In many ways Schöffer seemed to recognize that designing products with Philips SA was the shortest circuit with the broadest impact on society. He wanted to directly intervene in the general atmosphere of the individual. According to Schöffer, by designing environments, the artist could regulate the senses and rhythm of life. Thus, he imagined the project of the artist to be to aid man’s adaptation to his environment and help form a society of wellbeing.29 However, on an architectural scale, Schöffer realized that he could not influence the individual as much as he hoped as an artist. It was a consequential acknowledgment of the various obstacles and resistance projects incur when raising the scale of intervention. Nonetheless, his rational and scientific-inspired approach to arts—addressing the physiological impact of an environment, the individual experience of that environment, and the sensuous perception of space—was undeniably groundbreaking in the early 1950s. Schöffer bridged art, design, architecture, and urban design with his work. Being a strong advocate of interdisciplinary collaboration as a means to gather expertise and being obsessively optimistic about advances in technology as a means to ameliorate peoples’ lives, Schöffer, as an artist, contributed dramatically to architectural discourse; and his work paved the way for architectural research to address the physiological, psychological, meteorological effects of the built environment on the body and vice versa—questions that, before Schöffer, seemed to have been answerable to disciplines outside of architecture.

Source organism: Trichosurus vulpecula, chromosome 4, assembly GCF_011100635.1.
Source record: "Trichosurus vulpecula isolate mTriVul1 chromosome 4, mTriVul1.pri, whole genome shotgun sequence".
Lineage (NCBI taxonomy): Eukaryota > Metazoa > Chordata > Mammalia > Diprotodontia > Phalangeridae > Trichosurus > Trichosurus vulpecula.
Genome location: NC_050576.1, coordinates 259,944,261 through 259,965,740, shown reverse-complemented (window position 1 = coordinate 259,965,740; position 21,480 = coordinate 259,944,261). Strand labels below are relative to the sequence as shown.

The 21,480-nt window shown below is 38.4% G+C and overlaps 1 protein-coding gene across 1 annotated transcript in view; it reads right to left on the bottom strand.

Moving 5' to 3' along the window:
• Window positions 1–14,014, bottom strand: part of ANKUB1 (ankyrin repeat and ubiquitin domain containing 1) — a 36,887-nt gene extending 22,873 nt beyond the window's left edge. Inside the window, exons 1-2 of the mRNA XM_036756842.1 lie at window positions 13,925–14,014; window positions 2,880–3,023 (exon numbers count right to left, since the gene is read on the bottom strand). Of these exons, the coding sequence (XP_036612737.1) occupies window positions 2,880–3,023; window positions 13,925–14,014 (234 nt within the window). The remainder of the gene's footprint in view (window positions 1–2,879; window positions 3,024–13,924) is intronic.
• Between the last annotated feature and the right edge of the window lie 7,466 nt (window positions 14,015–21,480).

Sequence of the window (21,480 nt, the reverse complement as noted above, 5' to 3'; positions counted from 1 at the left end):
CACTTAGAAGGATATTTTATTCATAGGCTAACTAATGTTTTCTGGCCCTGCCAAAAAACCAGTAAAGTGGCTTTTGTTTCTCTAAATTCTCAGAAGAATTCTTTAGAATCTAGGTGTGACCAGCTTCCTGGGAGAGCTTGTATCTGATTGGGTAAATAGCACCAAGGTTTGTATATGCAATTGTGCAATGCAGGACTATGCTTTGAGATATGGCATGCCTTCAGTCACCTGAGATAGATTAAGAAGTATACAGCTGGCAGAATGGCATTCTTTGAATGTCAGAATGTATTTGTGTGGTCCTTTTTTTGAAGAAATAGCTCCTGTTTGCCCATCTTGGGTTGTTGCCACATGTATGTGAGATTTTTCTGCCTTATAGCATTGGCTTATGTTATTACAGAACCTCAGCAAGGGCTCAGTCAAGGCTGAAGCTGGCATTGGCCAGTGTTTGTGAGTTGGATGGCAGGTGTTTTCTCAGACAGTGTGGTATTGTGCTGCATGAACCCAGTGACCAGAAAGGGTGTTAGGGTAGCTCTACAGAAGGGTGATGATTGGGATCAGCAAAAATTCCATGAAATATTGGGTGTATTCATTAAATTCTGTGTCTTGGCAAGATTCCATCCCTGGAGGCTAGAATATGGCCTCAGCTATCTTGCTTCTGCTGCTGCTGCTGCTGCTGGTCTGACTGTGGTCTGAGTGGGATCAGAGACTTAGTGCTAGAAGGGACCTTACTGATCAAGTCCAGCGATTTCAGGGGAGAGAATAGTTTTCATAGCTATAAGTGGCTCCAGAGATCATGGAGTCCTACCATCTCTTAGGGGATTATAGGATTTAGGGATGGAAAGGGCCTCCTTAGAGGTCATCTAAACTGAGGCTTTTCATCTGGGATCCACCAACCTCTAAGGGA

- 1. Nicolas Schöffer, Le Spatiodynamisme (Boulogne sur Seine: Editions AA, 1955). ^
- 2. Guy Habasque, Jacques Ménétrier, Jacques and Jean Cassou, and Nicolas Schöffer, Le Spatiodynamisme (Neuchatel: Editions du Griffon, 1963), 45. ^
- 3. Marc Treib, Space Calculated in Seconds: The Philips Pavilion, Le Corbusier, Edgard Varèse (New York: Princeton Architectural Press, 1996), 11. ^
- 4. Christiane Paul, A Companion to Digital Art (New York: John Wiley & Sons, 2016), 77. ^
- 5. Katia Kwastek, “Aesthetics of Interaction in Digital Art,” in Artists as Inventors, Inventors as Artists, eds. Dieter Daniels and Barbara U. Schmidt (Berlin: Hatje Cantz, 2008), 191. ^